Assuming that’s what this is about:
It would probably be useful for beginners or for people making really quick mockups, but I think generally a drag & drop editor wouldn’t be useful enough to justify the effort to make it work well.
The problem with a ‘collision’ true/false checkbox is that sprites and collisions are library and game specific.
With something like the UE4 editor or the Unity editor you can get away with those because those editors are targeting specific highly generalised libraries for making games that target computers with lots of available resources (thus they can afford to generalise) but the Arduboy has much less resources so it would be hard to make a generalised library without consuming resources unnecessarily. It would be alright for small games, but anything substantial would be better off being ‘hand-crafted’.
For example, a platformer might require a notion of gravity, but a top-down dungeon explorer probably wouldn’t so using an engine that implements gravity for a top-down dungeon explorer would result in wasted memory and processor time. Game engines for modern computers generally don’t care about that because they have lots of memory and processor time to work with, but for an Arduboy game that could be the difference between the game fitting in ROM or not. (I know that’s a somewhat localised and contrived example, but the fact remains that an optimal platformer game engine tends to look quite different from an optimal top-down dungeon explorer.)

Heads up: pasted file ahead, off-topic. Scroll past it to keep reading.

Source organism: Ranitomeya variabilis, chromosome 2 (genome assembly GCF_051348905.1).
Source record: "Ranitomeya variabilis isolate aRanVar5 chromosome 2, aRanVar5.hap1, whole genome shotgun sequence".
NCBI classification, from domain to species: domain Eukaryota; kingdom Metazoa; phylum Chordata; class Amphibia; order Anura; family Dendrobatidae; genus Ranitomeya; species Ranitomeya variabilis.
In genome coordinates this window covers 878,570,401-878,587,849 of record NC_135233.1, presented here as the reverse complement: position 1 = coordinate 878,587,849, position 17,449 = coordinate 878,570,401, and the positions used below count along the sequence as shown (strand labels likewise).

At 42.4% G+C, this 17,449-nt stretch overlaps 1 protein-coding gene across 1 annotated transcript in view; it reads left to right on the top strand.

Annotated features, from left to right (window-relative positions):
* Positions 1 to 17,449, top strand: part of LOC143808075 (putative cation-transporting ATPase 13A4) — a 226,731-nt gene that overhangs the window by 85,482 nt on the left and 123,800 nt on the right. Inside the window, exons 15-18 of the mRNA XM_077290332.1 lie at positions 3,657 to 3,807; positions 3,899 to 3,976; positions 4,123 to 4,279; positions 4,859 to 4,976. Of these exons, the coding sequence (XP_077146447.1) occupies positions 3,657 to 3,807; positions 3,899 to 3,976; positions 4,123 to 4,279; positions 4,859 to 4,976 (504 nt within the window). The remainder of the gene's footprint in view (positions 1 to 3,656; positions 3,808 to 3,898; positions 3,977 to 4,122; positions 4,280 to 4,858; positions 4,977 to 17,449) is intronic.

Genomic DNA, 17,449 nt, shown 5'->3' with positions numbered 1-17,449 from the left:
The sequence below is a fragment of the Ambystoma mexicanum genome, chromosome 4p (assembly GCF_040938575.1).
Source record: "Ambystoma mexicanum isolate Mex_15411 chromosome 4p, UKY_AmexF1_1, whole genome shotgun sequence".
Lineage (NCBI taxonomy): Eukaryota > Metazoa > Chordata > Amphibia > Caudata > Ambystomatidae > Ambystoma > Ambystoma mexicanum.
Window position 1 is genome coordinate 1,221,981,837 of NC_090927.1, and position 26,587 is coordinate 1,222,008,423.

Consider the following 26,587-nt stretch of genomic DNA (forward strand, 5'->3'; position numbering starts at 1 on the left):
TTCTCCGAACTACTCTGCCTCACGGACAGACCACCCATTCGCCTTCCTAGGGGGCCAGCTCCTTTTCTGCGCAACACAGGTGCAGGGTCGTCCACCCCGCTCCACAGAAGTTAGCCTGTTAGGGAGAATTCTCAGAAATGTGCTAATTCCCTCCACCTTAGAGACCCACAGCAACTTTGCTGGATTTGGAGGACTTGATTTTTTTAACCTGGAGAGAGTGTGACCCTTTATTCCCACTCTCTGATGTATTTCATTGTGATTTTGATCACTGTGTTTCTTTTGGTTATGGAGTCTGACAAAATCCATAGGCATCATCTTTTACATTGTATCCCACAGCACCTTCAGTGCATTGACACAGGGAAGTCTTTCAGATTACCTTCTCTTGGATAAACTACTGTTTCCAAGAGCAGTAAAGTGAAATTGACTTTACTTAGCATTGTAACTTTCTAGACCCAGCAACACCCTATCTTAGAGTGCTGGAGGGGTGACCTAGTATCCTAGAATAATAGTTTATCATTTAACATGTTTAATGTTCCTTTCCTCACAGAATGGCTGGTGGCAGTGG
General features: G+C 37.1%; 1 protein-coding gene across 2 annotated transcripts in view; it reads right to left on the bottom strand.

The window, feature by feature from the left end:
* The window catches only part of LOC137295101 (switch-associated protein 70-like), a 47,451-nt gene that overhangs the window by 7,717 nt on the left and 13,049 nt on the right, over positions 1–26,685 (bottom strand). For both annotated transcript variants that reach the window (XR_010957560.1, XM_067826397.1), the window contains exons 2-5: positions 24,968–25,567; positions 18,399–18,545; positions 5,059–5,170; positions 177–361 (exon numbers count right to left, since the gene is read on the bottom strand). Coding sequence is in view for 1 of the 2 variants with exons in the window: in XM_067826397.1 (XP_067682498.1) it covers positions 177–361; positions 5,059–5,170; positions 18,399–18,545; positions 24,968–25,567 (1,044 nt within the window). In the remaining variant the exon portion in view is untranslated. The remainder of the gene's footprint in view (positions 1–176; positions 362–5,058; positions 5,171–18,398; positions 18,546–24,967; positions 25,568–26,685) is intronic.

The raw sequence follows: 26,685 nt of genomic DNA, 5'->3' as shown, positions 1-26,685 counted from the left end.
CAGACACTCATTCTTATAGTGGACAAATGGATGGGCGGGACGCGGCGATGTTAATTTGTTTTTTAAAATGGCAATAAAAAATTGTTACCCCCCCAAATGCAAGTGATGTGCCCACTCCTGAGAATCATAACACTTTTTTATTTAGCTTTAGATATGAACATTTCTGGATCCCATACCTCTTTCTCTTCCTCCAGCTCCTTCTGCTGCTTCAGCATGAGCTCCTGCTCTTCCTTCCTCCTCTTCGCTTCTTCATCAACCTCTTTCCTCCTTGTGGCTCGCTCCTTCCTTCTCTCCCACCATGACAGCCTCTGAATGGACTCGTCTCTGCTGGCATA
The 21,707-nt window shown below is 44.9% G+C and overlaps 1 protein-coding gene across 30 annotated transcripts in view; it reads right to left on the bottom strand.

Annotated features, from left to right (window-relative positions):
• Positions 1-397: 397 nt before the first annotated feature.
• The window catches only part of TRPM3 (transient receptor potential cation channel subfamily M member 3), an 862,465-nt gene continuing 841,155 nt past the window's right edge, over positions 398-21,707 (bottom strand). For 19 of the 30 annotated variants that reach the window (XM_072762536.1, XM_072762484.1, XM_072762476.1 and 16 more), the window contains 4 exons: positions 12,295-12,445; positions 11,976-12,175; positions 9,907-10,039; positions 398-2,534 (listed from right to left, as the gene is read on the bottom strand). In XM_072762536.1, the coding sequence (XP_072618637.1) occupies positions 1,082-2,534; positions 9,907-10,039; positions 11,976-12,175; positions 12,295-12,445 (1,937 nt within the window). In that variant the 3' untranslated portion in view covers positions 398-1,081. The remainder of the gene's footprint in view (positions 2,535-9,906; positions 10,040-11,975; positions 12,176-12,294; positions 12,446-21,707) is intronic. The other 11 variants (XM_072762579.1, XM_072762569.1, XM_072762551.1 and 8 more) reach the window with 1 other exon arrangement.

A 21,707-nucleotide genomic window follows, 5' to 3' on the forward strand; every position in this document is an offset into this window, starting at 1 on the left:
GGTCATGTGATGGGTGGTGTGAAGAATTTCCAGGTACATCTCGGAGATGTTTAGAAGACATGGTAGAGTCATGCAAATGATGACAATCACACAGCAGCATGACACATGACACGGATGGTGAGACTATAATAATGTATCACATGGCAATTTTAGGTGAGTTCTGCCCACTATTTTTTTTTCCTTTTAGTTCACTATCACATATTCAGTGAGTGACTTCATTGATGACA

To clarify, I’m not saying it’s an outright terrible idea, I’m saying that it’s problematic as things stand.
If there were more interest in it then such an editor could be justified in the future, but there has to be the demand to justify the effort. For example if there were an upsurge of beginners or enough teachers wanting it for teaching younger/less experienced students then the development of a block editor might be justified. (There would still be a long list of caveats and limitations, and it would be more of a learning tool or a means of making prototypes than it would be a tool for developing actual games.)
Ultimately everyone who develops for the Arduboy should aim to learn C++ to truly get the best out of the console. The reason block editors are so much rarer than programming languages is (partly) because programming languages are much more expressive and give the programmer a much higher degree of freedom.